Children exposed to arsenic may face greater risk of infection, respiratory symptoms

Credit: Robert Kraft/public domain

Children born to women who were exposed to higher arsenic during pregnancy have a greater risk of infections and respiratory symptoms within their first year of life, a Dartmouth College-led study shows.

The findings appear in the journal Environmental Health Perspectives. The study included researchers at Dartmouth, Harvard and Stanford.

In a study of private well users in New Hampshire, researchers measured arsenic levels in the urine of 412 pregnant women to estimate the amount of arsenic that each child was exposed to in the womb. After the child was born, they performed a telephone survey every four months to assess the number and severity of infections and symptoms that the child experienced in the first year of life. Findings indicate that infants who were exposed to arsenic in utero had greater numbers of infections that resulted in a doctor visit or treatment with prescription medication. Infants exposed to of arsenic in utero tended to have more upper and lower as well as , such as wheezing, that warranted treatment, says lead author Shohreh Farzan, a research scientist at the Geisel School of Medicine at Dartmouth.

"These results suggest that may increase the risk and severity of certain types of infections," says senior author Margaret Karagas, a professor and chair of epidemiology at Geisel. "Respiratory infections and symptoms during infancy could signal a greater risk of later life atopy (the genetic tendency to develop allergic diseases) or respiratory impairment."

The findings parallel observations of arsenic-related increases in respiratory infections among children in Bangladesh, where children tend to be exposed to much higher levels of arsenic. Arsenic has been linked to disrupted immune function and greater infection susceptibility in highly exposed populations. Well water is the primary source of arsenic for most people and nearly 10-15 percent of private wells in New Hampshire contain above the EPA limit. Private wells are not regulated, so some households may not be aware they have high arsenic in their water. Foods, such as rice and rice products, can also contain arsenic. The researchers recommend that all households using a private well test their water for .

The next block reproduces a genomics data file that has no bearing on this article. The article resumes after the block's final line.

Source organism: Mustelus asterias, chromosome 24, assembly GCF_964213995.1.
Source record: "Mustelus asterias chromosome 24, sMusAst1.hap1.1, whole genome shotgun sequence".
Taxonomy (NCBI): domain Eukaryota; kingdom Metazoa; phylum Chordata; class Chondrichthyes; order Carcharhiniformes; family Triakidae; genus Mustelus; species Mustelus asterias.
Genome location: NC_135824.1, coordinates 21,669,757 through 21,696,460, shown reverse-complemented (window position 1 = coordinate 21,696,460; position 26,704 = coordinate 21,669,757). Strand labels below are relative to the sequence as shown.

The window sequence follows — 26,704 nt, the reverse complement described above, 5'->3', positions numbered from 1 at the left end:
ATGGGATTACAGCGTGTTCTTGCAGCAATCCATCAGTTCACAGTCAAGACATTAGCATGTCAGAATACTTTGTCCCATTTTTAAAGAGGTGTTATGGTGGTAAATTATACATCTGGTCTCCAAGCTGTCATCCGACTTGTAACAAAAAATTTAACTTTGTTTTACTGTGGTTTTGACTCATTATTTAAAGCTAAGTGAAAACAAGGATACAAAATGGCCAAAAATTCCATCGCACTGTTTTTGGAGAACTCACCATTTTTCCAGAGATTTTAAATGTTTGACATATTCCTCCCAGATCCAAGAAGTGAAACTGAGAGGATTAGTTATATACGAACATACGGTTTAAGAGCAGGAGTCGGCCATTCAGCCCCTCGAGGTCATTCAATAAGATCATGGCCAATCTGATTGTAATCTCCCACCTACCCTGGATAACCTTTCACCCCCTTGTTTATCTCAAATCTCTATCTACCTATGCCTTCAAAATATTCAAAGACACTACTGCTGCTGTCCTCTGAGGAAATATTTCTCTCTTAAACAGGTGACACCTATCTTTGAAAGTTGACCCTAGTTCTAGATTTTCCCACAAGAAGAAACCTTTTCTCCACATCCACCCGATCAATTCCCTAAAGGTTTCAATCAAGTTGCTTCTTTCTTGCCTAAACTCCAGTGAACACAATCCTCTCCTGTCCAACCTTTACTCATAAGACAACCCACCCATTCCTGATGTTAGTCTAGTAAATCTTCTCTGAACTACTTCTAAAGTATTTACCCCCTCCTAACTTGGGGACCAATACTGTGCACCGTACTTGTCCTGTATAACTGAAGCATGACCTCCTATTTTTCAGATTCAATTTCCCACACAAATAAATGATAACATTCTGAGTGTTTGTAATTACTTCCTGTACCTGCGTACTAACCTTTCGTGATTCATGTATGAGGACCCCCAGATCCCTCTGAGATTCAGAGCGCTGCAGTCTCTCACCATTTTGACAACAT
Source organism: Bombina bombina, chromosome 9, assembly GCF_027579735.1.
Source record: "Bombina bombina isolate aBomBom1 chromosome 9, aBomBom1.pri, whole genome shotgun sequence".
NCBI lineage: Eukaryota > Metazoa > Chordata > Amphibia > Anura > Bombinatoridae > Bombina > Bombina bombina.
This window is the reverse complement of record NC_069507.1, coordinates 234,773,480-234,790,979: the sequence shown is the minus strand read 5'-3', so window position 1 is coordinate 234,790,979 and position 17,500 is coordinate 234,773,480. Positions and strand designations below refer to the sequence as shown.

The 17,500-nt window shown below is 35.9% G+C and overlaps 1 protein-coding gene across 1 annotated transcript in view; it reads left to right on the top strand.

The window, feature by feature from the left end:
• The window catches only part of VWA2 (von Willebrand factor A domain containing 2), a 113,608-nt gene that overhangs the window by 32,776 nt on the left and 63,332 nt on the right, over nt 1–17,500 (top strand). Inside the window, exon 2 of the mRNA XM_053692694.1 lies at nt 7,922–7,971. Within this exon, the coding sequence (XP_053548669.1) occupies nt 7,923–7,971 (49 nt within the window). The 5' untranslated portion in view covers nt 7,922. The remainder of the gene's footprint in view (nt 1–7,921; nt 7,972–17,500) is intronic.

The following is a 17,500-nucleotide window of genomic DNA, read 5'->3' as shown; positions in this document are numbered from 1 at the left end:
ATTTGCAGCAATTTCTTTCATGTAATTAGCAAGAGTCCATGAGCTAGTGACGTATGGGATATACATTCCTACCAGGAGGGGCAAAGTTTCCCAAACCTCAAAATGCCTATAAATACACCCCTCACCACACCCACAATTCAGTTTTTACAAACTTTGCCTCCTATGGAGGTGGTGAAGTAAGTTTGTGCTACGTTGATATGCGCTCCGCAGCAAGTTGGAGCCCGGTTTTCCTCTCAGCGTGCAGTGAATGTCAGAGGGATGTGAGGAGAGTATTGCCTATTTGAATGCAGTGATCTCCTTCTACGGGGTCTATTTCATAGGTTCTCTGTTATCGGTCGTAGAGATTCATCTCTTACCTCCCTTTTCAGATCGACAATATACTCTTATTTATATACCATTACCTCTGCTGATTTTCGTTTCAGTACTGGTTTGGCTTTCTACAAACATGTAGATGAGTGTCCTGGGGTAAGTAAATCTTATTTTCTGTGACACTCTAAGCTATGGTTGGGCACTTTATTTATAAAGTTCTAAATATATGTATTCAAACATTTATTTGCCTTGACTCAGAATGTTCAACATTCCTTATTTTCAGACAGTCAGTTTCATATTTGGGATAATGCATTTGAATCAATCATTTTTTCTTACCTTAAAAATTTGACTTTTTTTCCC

Explore further

Placenta reflects arsenic exposure in pregnant women and fetuses, study shows

More information: Shohreh F. Farzan et al. Infant Infections and Respiratory Symptoms in Relation to in Utero Arsenic Exposure in a U.S. Cohort, Environmental Health Perspectives (2015). DOI: 10.1289/ehp.1409282
Provided by Dartmouth College
Citation: Children exposed to arsenic may face greater risk of infection, respiratory symptoms (2015, November 9) retrieved 18 June 2021 from
This document is subject to copyright. Apart from any fair dealing for the purpose of private study or research, no part may be reproduced without the written permission. The content is provided for information purposes only.

Feedback to editors

User comments